In His Father's Shoes (1997)

In His Father's Shoes (1997)





Critic Consensus: No consensus yet.

In His Father's Shoes Photos

Movie Info

Clay Crosby never had the chance to know his late father very well. At 15, he finds a pair of shoes, tries them on, and suddenly finds himself whisked back to the days when his father was a teen. Clay soon draws more insight into his father's personality and life.
PG (For language and some thematic elements.)
Drama , Science Fiction & Fantasy , Television
Directed By:
Written By:
In Theaters:
Sonar Entertainment


Louis Gossett Jr
as Frank/Richard Crosby
Robert Ri'chard
as Clay Crosby
Djanet Sears
as Virginia
Daniel Petronijevic
as Dennis Beck
A.J. Cook
as Lisa Palmineri
Fiona Reid
as Gypsy
R.D. Reid
as Dorfman
Dan Warry-Smith
as Telegram
Mary Long
as Mrs. Klips
Naomi Lee Allen
as Mary Lou
Eric Fink
as Announcer
Timm Zemanek
as Older Dennis
Show More Cast

Critic Reviews for In His Father's Shoes

All Critics (2)

Celebrates the healing power of grief and the high calling of fatherhood.

Full Review… | February 28, 2002
Spirituality and Practice

Quote not available.

August 8, 2005

Audience Reviews for In His Father's Shoes

If I didn't have to watch this at school, I never would have even picked this up. PLOT:After Clay's (Robert Ri'Chard) father, Frank (Louis Gossett, Jr.), passes away due to cancer, he and his family are heartbroken. Clay seems to be taking it hardest and even tries to stay as close to his father as he can, even through his things. While in the closet mourning, Clay spots some shoes he and his father found at a gypsy's place in the market. Clay puts them on and is immediately transported back to his father's school years in 1962. He finds out then that the shoes have a magic power for him to view his father's life through his eyes, with strange guidelines, however; he can control when he goes to the past by putting on/taking off the shoes, can't bring anything back from the past, and is forced to do and say what his father once did and said while in the past. Through this, Clay learns a lot more about his father and how he lived. It's a cheesy plot executed in an almost decent way. ACTING:The acting in here was pretty sucky overall, but it had its highlight performances. I thought Robert Ri'Chard as Clay was pretty mediocre. He didn't put enough emotion into anything and almost everything he did came off as pitiful. His sadness, struggling, and even his happiness all came off as barely fitting. Some better performances, however, (shiners) would be Louis Gosset Jr. as his grandfather, Richard, Rachel Crawford as Celeste, and Djanet Sears as Virginia, the grandmother. Most of the performance overall were still pretty awful. SCORE:The composed score was actually pretty cheesy and annoying, but it borrowed some pretty awesome oldies from the '60s and includes one touching soul song at the end credits. The composed score was awful, but the soundtrack was pretty good. OTHER CONTENT:This movie was very problematic in its overall execution. It was uneven, cheesy, put in uneeded plot curves, and didn't live up to the potential it could have. I think it could have gone a whole lot better if the plot would have been completely re-written up to the point of the magic shoes. That whole cheesy aspect throws the movie off the axis of a possible win. The only thing that kept it going for me was the couple of good jokes and the few moments that were touching, such as the Aphrodite joke and the modern-day visit to Frank's old schoolhouse. It had its few moments, but it otherwise fell pretty flat. OVERALL,a SUCKY movie with a cheesy plot, sucky acting, cheesy score and a good soundtrack, uneveness, abundant cheesiness, uneeded plot curves, and failed potential, but it did have its moments of laughs and tears - only a few.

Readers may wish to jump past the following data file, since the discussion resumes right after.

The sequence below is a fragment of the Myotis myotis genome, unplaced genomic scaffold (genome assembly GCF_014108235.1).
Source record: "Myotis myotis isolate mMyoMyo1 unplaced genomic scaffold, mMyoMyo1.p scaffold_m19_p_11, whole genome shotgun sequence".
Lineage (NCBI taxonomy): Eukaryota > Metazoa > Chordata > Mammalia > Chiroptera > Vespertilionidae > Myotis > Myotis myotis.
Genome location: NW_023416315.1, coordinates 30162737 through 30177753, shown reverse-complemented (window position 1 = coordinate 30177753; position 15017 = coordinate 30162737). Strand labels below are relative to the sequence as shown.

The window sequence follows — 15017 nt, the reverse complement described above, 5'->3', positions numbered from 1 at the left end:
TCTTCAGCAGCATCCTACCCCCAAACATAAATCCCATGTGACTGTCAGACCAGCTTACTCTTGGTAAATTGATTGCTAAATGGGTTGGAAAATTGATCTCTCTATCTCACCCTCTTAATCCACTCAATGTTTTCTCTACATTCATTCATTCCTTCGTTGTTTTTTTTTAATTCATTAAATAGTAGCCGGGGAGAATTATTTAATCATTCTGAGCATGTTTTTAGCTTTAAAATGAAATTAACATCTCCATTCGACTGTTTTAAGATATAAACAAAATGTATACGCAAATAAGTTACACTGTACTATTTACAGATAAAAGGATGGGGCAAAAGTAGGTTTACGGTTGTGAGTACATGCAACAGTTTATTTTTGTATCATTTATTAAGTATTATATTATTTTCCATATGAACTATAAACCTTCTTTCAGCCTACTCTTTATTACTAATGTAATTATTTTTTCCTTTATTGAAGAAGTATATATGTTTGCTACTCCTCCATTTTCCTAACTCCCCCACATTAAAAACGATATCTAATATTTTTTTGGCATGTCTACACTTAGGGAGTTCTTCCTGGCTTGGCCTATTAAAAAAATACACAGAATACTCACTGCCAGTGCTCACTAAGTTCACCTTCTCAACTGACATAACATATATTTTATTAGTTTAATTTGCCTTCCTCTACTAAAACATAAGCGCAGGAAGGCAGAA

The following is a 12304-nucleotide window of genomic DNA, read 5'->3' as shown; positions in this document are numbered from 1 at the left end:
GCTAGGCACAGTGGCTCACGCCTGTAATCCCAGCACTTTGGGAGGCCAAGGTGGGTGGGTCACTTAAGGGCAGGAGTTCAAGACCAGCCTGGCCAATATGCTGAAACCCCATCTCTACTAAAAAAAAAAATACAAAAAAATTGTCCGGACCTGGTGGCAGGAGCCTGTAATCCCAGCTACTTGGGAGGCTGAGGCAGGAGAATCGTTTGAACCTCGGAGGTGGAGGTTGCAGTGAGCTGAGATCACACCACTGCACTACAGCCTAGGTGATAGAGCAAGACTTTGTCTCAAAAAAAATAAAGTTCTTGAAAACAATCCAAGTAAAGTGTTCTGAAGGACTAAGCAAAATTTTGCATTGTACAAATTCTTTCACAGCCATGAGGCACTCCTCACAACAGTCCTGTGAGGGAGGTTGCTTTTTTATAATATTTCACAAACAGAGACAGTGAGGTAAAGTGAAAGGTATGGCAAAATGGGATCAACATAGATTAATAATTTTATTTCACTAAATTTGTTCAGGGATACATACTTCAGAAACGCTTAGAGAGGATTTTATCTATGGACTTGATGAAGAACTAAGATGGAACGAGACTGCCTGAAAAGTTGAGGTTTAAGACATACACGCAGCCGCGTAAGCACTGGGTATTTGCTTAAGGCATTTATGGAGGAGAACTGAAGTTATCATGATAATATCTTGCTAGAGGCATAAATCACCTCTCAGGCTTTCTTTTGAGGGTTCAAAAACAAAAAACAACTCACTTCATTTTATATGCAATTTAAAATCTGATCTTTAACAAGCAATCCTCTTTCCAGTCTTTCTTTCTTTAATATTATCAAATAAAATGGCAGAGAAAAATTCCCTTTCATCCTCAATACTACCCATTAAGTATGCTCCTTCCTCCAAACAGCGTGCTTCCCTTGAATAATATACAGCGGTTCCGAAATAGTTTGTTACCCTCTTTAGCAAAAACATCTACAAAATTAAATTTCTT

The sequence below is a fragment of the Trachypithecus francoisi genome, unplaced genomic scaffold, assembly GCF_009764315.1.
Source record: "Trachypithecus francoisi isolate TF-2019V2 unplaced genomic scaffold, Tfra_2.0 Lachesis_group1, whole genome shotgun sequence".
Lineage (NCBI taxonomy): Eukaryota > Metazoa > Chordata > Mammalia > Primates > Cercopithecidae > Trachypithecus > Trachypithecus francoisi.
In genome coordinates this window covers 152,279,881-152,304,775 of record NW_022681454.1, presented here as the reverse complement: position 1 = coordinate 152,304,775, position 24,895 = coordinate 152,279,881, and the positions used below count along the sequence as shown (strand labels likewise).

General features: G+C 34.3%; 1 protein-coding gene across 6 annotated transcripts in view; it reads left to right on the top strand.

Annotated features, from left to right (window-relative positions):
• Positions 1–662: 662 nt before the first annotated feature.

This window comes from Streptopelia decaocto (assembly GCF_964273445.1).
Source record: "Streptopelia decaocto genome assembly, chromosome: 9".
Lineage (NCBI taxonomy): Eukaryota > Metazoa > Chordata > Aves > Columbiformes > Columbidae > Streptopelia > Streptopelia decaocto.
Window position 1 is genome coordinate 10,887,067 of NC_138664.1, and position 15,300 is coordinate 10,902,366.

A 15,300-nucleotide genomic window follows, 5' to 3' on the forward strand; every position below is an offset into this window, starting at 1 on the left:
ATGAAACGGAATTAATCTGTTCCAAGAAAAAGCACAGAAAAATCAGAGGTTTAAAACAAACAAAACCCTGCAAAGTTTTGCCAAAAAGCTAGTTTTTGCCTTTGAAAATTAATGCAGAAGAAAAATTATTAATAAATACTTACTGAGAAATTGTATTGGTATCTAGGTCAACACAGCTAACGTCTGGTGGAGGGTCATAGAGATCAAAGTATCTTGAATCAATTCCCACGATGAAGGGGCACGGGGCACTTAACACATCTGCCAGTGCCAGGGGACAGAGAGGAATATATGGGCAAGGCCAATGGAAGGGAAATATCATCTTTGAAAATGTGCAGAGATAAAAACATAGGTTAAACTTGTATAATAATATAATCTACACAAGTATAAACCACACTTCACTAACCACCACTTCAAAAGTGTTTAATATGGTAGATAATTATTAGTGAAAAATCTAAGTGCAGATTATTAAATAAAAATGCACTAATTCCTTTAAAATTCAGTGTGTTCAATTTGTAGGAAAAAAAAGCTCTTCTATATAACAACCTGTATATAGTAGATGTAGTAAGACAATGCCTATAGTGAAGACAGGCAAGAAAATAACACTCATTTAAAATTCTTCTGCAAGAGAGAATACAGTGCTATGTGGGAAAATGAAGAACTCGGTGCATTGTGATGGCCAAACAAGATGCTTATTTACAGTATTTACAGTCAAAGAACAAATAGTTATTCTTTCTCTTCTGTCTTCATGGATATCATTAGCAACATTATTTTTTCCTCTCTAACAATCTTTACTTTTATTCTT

Kendall Irwin
Kendall Irwin

It’s a well meaning and rather sweet story. It has a unique approach to it’s message. The performances make up for the lack of thought put into the period detail. In general, it’s a fine and moving film.

James Higgins
James Higgins

It?s a well meaning and rather sweet story. It has a unique approach to it?s message. The performances make up for the lack of thought put into the period detail. In general, it?s a fine and moving film.

James Higgins
James Higgins

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